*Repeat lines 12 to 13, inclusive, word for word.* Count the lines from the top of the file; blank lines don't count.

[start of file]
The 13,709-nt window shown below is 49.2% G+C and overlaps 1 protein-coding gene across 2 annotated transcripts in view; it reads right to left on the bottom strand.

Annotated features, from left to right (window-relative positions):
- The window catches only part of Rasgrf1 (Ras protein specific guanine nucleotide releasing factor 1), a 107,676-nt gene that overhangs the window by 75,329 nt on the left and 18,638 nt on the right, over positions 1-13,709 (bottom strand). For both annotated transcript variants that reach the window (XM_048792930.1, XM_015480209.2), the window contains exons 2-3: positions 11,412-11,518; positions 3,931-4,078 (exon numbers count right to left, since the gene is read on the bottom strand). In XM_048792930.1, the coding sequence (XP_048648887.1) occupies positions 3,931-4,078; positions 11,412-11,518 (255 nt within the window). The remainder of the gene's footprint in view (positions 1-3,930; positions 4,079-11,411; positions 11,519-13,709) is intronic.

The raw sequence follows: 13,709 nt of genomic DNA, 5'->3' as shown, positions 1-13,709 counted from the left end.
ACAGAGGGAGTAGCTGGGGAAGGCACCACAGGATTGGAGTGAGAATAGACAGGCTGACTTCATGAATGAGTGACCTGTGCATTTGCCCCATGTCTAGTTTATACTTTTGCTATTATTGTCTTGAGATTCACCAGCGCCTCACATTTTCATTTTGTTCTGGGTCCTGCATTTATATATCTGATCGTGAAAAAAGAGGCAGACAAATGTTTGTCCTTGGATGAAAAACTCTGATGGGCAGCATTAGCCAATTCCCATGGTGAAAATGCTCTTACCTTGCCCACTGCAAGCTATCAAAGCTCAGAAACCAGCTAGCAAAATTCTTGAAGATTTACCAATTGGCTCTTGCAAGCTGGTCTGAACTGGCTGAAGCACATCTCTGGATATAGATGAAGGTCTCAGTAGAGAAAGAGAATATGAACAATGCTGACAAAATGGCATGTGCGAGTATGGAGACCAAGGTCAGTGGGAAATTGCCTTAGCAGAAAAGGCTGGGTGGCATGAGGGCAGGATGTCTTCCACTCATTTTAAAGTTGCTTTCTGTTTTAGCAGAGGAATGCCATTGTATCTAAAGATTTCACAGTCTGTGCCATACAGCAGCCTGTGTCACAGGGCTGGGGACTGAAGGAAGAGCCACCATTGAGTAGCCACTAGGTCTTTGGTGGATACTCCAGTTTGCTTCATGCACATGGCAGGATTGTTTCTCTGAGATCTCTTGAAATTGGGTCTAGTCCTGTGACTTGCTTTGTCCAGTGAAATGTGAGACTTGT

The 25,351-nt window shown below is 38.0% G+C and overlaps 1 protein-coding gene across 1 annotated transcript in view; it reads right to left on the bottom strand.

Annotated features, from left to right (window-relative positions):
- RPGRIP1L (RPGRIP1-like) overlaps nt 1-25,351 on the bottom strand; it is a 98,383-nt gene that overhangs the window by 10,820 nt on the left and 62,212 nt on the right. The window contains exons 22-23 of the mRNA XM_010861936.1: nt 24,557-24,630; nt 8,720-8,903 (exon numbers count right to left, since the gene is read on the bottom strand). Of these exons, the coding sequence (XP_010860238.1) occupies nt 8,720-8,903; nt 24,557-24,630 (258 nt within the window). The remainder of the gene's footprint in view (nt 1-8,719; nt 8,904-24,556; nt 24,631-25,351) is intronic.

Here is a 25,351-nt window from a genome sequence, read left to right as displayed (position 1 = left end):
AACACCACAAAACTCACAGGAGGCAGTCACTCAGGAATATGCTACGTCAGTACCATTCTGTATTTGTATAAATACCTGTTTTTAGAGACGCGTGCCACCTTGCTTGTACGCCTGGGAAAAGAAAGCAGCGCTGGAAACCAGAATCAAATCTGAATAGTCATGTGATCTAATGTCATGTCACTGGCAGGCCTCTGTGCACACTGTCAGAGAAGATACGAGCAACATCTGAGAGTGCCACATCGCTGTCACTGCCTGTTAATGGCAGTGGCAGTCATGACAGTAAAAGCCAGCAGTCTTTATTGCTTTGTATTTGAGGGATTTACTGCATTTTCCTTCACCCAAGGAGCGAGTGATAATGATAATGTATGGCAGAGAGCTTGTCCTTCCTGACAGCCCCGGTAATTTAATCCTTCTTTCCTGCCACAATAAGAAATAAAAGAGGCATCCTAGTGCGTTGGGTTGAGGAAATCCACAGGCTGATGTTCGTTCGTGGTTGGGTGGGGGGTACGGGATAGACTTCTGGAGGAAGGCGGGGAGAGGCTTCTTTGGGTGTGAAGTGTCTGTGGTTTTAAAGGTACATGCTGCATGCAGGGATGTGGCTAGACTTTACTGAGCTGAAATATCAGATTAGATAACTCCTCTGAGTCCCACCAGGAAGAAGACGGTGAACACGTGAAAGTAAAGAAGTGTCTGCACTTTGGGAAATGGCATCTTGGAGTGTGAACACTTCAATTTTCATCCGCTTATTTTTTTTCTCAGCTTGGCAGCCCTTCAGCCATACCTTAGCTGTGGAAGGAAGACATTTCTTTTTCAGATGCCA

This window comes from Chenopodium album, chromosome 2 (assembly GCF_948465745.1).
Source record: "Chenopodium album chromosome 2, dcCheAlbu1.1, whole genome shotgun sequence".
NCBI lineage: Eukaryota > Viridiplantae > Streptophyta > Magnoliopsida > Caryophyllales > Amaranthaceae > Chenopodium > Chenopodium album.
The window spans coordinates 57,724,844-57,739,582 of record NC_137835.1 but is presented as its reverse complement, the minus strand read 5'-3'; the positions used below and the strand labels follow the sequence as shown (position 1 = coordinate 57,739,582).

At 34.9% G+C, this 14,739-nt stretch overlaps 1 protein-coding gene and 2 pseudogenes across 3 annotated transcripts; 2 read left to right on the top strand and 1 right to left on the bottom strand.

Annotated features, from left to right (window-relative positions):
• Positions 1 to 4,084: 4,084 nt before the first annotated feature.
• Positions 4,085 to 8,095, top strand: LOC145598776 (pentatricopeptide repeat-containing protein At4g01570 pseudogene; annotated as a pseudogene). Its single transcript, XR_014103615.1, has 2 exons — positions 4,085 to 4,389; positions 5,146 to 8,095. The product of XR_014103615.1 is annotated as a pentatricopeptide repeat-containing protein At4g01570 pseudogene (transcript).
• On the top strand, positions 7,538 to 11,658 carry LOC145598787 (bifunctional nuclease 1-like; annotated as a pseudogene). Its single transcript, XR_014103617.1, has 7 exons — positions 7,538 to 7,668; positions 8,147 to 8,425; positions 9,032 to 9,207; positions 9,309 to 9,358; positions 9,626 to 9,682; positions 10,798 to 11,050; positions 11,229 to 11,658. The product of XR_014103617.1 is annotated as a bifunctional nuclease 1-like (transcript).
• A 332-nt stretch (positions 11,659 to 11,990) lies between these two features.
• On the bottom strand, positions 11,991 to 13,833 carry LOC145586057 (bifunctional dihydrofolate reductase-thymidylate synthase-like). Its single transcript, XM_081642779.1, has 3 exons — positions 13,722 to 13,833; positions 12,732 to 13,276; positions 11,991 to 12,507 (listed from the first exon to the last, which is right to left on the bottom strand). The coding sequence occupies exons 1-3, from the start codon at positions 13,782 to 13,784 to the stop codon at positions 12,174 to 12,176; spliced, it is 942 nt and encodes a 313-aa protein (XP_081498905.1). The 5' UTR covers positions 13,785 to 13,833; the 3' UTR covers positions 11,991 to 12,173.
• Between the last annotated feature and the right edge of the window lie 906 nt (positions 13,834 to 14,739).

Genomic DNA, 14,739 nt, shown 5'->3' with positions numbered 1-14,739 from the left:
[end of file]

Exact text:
Source record: "Chenopodium album chromosome 2, dcCheAlbu1.1, whole genome shotgun sequence".
NCBI lineage: Eukaryota > Viridiplantae > Streptophyta > Magnoliopsida > Caryophyllales > Amaranthaceae > Chenopodium > Chenopodium album.